When you pick up medicine at the pharmacy, your pharmacist usually provides the information you need to know about your prescription, such as how and when to take it. Different medications have different instructions.
Brenda Schlafer, a Marshfield Clinic pharmacist, recommends keeping in mind three factors that may affect your body’s response to medications.
1. Consistency is key
Schlafer says medication works best when it’s taken consistently at the same time every day.
“The time you take it can depend on how well the drugs work and if there’s the risk of adverse side effects,” she said. “It can also be based on what time is convenient for you.”
2. At bedtime may be the best time
Schlafer said consider whether your medication works best at bedtime. Some cholesterol medications also are given at bedtime because they work more effectively.
Other medications should be taken at bedtime to avoid drowsiness or dizziness. If you take medicine like this, it should be consistently taken at night to avoid these kinds of side effects.
3. The food factor
Many types of medication require you to eat first.
“Taking medicine with food is probably a big one,” Schlafer said. “We do recommend taking medicine with food to reduce the risk of some adverse effects like nausea or an upset stomach.”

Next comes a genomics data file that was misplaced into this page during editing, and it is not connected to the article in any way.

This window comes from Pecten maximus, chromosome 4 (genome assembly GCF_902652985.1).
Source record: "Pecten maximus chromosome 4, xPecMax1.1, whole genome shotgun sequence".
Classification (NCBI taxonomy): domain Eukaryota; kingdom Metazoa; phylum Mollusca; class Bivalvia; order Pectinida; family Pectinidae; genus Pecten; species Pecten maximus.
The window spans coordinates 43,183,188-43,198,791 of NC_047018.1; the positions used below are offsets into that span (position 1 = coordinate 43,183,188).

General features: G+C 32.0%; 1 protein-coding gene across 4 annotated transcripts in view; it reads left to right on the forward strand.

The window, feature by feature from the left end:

Taking medicine with food also can help with medication absorption. Generally, when taking medicine after eating, a little bit of food is enough.
“Crackers and toast work,” Schlafer said. “Sometimes even milk works. There are some medicines that work better with a larger amount of food. But generally, you don’t need a full meal to prevent stomach upset.”
A glass of water with medicine usually works as well, unless the medication suggests you drink more.
Vice versa, some medicine works better on an empty stomach.
“The time to take medicine on an empty stomach is usually an hour before or two hours after a meal,” Schlafer said. “It can improve the effectiveness by waiting that period of time.”
When taking medicines like potassium or alendronate, Schlafer suggests sitting or remaining upright for 30 minutes. This positioning keeps the medicine from slowing down in your esophagus and causing irritation.
When taking medication, also think about the vitamins or supplements you take. Some medicine can be greatly affected by vitamins, calcium and iron.
If you have any questions about medications you’re taking including what time you should take them, contact your doctor or pharmacist.